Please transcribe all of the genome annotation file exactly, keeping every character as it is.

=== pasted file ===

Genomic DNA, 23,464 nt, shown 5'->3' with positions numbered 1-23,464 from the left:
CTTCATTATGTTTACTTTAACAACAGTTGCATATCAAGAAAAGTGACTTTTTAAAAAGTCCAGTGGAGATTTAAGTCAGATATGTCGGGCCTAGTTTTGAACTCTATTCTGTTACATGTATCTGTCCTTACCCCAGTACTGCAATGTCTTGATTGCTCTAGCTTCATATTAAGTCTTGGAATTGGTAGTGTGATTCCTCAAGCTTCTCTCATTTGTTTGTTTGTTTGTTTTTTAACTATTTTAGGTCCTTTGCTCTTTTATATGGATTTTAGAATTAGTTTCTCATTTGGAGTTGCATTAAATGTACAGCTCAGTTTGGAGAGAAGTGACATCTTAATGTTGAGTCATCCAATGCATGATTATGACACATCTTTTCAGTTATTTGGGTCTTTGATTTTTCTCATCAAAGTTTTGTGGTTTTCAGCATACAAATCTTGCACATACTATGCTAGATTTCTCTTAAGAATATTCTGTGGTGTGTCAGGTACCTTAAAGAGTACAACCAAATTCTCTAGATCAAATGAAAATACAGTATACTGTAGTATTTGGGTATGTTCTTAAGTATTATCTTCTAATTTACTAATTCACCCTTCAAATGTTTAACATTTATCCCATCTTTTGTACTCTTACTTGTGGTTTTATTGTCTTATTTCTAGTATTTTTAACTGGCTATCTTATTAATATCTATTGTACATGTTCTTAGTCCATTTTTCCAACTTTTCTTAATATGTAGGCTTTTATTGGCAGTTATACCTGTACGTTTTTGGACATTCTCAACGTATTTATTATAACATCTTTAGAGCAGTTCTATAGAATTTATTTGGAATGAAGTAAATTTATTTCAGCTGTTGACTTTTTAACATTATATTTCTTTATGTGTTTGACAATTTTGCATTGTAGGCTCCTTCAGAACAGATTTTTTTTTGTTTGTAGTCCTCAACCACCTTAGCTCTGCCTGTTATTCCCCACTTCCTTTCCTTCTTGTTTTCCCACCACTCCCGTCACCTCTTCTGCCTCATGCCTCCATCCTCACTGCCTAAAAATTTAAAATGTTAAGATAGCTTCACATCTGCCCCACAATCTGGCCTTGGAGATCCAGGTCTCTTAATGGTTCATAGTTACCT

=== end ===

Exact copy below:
Genomic DNA, 23,464 nt, shown 5'->3' with positions numbered 1-23,464 from the left:
CTTCATTATGTTTACTTTAACAACAGTTGCATATCAAGAAAAGTGACTTTTTAAAAAGTCCAGTGGAGATTTAAGTCAGATATGTCGGGCCTAGTTTTGAACTCTATTCTGTTACATGTATCTGTCCTTACCCCAGTACTGCAATGTCTTGATTGCTCTAGCTTCATATTAAGTCTTGGAATTGGTAGTGTGATTCCTCAAGCTTCTCTCATTTGTTTGTTTGTTTGTTTTTTAACTATTTTAGGTCCTTTGCTCTTTTATATGGATTTTAGAATTAGTTTCTCATTTGGAGTTGCATTAAATGTACAGCTCAGTTTGGAGAGAAGTGACATCTTAATGTTGAGTCATCCAATGCATGATTATGACACATCTTTTCAGTTATTTGGGTCTTTGATTTTTCTCATCAAAGTTTTGTGGTTTTCAGCATACAAATCTTGCACATACTATGCTAGATTTCTCTTAAGAATATTCTGTGGTGTGTCAGGTACCTTAAAGAGTACAACCAAATTCTCTAGATCAAATGAAAATACAGTATACTGTAGTATTTGGGTATGTTCTTAAGTATTATCTTCTAATTTACTAATTCACCCTTCAAATGTTTAACATTTATCCCATCTTTTGTACTCTTACTTGTGGTTTTATTGTCTTATTTCTAGTATTTTTAACTGGCTATCTTATTAATATCTATTGTACATGTTCTTAGTCCATTTTTCCAACTTTTCTTAATATGTAGGCTTTTATTGGCAGTTATACCTGTACGTTTTTGGACATTCTCAACGTATTTATTATAACATCTTTAGAGCAGTTCTATAGAATTTATTTGGAATGAAGTAAATTTATTTCAGCTGTTGACTTTTTAACATTATATTTCTTTATGTGTTTGACAATTTTGCATTGTAGGCTCCTTCAGAACAGATTTTTTTTTGTTTGTAGTCCTCAACCACCTTAGCTCTGCCTGTTATTCCCCACTTCCTTTCCTTCTTGTTTTCCCACCACTCCCGTCACCTCTTCTGCCTCATGCCTCCATCCTCACTGCCTAAAAATTTAAAATGTTAAGATAGCTTCACATCTGCCCCACAATCTGGCCTTGGAGATCCAGGTCTCTTAATGGTTCATAGTTACCT